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This Is Northern New South Wales

Yertle’s Protector: Turtle Conservation @ Mandala

Awareness is a funny thing. You can go your whole life with absolutely no idea that a particular concept, philosophy or issue even exists. And then, one day, out of the blue, seemingly projected upon you by some far-off, intangible, altruistic higher power, you will reach an awakening and suddenly become aware.

I guess that’s why they call it awareness.

A little while ago, a young girl by the name of Forsythia became the source of that awakening in my life. I met her on the beach. She lay there, unfathomably beautiful, wet, glistening, exhausted and helpless, and the split second I saw her she captured my heart completely.

Forsythia was a green turtle. High seas had washed her far up the beach and left her stranded, unable to muster the energy to return to her home. I gathered her in my arms and, with the help of some kind-hearted locals, took her to my car. The ocean was too rough and her energy too drained to cast her back out, so I called Ballina’s Australian Seabird Rescue.

Kiss and Tell

They collected her, informing that the barnacles covering her back suggested she had floating syndrome. Usually caused by plastic consumption, this condition prevents turtles from submerging; for food, for protection or to be able to swim beyond the breakers.

Forsythia, despite Australian Seabird Rescue‘s best efforts, passed away, the victim of man’s ignorance.

She and her kind have been on my mind and in my heart ever since. So it was as if their patron saint had called out to me when I heard about the launch and fundraiser of The Turtle Conservation Project at the Gold Coast’s Mandala Organic Arts Cafe.


A year or so ago, artist Jhana Bowen had a similar awakening. One day, after his regular surf, Jhana found a plastic bag on the beach. Collecting it up, the devastating potential effects of that one item suddenly dawned on him and he decided then that he would make a difference.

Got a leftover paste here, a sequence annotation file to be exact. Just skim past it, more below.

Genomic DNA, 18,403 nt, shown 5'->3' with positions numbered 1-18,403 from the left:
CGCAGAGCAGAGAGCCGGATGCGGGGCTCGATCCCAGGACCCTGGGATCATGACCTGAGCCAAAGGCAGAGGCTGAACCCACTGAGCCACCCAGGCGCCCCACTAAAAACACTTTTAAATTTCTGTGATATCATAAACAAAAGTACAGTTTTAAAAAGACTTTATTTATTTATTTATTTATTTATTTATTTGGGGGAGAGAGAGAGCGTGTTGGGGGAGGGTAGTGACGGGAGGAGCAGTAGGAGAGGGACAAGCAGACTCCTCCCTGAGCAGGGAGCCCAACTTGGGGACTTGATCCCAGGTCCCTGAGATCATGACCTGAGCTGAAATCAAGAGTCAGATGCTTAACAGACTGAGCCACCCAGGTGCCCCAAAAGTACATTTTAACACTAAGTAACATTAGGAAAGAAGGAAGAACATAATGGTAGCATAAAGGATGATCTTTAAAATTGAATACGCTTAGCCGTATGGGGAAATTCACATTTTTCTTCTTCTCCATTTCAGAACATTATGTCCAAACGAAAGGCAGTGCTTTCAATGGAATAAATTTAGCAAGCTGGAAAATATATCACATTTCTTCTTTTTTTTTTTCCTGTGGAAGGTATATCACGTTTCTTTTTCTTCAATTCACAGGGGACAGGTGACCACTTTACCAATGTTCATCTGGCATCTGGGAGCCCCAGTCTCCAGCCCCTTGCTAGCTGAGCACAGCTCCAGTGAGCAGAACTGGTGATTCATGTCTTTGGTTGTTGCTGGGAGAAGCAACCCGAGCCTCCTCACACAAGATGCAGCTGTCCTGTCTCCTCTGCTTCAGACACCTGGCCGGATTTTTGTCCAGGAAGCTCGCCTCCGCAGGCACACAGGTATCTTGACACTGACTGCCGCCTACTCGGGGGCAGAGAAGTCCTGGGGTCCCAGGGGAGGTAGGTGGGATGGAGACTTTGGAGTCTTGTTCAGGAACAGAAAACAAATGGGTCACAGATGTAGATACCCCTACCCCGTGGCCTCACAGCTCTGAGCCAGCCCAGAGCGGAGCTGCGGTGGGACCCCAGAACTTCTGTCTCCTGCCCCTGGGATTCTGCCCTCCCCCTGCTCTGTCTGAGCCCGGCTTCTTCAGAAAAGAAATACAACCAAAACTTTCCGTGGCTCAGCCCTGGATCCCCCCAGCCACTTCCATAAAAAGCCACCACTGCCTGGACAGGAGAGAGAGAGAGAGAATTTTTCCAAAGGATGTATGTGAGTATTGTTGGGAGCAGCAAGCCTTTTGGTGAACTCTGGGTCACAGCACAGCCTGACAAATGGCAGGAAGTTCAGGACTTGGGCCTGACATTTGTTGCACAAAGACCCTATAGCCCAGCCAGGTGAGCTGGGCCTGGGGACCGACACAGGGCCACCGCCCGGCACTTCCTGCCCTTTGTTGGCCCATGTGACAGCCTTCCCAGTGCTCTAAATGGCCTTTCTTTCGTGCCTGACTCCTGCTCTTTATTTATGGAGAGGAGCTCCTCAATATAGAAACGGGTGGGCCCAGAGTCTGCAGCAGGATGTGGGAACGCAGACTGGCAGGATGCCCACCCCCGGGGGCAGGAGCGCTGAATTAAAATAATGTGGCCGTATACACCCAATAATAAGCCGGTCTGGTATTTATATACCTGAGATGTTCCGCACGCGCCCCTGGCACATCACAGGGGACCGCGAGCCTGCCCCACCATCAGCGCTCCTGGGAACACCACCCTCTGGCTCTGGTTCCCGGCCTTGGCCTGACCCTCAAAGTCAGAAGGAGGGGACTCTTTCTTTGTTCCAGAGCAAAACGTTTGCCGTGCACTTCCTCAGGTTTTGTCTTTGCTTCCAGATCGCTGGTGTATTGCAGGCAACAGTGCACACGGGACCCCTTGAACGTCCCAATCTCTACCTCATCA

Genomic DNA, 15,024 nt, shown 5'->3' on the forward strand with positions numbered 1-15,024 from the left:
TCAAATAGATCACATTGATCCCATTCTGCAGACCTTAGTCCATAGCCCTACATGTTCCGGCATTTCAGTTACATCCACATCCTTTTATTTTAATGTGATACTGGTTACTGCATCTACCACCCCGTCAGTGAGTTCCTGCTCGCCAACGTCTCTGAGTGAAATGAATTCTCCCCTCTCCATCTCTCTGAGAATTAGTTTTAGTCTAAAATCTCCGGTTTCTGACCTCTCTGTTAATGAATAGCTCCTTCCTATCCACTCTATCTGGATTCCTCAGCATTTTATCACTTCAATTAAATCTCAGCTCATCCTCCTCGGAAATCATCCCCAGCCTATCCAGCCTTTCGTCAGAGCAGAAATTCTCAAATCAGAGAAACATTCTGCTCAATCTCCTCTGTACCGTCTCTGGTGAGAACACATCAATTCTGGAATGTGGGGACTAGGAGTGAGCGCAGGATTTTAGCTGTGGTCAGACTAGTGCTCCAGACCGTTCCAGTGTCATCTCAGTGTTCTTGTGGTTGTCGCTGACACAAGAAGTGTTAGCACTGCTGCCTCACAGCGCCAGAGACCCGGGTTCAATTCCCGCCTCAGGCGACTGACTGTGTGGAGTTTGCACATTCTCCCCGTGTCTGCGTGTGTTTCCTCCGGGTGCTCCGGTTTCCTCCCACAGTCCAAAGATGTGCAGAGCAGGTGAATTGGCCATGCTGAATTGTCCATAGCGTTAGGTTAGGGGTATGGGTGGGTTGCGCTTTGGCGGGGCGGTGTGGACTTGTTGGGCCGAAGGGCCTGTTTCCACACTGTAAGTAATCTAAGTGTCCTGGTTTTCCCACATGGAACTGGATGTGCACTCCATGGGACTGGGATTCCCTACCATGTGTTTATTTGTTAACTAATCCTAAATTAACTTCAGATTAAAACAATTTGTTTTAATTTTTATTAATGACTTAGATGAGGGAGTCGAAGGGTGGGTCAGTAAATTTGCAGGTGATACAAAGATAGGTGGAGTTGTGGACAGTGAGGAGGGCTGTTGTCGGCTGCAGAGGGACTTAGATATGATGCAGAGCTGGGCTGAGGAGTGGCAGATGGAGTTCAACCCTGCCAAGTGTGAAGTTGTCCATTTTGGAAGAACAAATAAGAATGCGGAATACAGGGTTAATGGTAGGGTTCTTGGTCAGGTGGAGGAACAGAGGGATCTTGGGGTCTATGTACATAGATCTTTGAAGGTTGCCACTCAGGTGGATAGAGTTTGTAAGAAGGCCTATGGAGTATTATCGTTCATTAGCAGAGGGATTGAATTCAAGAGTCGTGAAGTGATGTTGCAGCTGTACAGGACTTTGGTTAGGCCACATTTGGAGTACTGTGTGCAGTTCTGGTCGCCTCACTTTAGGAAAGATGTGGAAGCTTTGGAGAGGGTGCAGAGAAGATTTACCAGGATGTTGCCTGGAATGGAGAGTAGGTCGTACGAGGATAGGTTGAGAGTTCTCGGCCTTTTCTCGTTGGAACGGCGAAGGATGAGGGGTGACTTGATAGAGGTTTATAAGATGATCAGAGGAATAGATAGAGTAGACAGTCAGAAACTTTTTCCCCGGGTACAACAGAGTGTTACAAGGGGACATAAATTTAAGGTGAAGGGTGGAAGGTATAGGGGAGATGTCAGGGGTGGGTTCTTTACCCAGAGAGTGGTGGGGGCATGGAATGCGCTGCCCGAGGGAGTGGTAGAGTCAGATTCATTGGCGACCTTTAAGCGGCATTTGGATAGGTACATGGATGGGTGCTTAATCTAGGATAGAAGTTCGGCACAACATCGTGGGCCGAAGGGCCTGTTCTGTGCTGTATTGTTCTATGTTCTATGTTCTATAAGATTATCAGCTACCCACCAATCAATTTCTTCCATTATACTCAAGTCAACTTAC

“When I saw that first piece of plastic I became inspired,” Jhana recalls. “With that one bag, and the inspiration I had from painting turtles, I realised I needed to find ways to link up with organisations such as Take 3, Yeskandoo, Healthy Waterways Queensland, the Surfrider Foundation and Sea Shepherd and get all of these people onboard with turtle conservation.”


Since his younger days learning to surf in Noosa and sharing the ocean with turtles, Jhana has viewed the graceful creatures with somewhere between awe and reverence. As well as being the primary source of his artistic inspiration and subject matter, they have become his totem. Indeed, his first turtle artwork was entitled ‘Totem’.

Establishing the Turtle Conservation Project, Jhana connected with Mandala‘s co-owner, Vladimir, and orchestrated a project launch party.

An ethical oasis in the heart of consumerism, Mandala is a breath of fresh air to the Gold Coast’s more conscientious residents, and its mouthwatering menu of delicious dishes nourished the attendees throughout the day’s presentations, film screenings and music from Byron’s Kit Bray and Dustin Thomas of Medicine For The People. Jhana rallied representatives of various organisations, including Sea Shepherd, Queensland Waterways, Yeskandoo and  Australian Seabird Rescue, for the fund and awareness raising event. Featuring the artwork of Jhana and fellow oceanic-inspired artists donated for a silent auction, a host of raffle prizes and an afternoon and evening of music, film and presentations, the day was a heartwarming show of consciousness. As well as those who had donated their time, efforts and talents to the cause, the passion of attendees was a show of solidarity, an affirmation that we are not alone and that change can and will be made.


“There are a lot of different organisations that we are working with that have helped to inspire me and make me realise that we’re not doing this alone, that human beings do care and we are shifting, we are growing,” says Jhana. “It might be uninspiring to see that there is so much plastic out there and there is so much to be done, but there are a lot of people that are changing and growing and we are making a difference.

The Turtle Conservation Project links all these organisations up. This fundraiser event is helping to bring people together and it’s helping to keep us inspired about the differences we can make.”


It is a single step that begins an epic journey. This wasn’t a grandiose festival attended by thousands, but that made each and everyone there no less passionate to the cause.

Jhana’s work has only just begun but, from this inaugural event, it is clear that he is not working alone. Little efforts do make a big difference, and it is the responsibility of us all to be that change.

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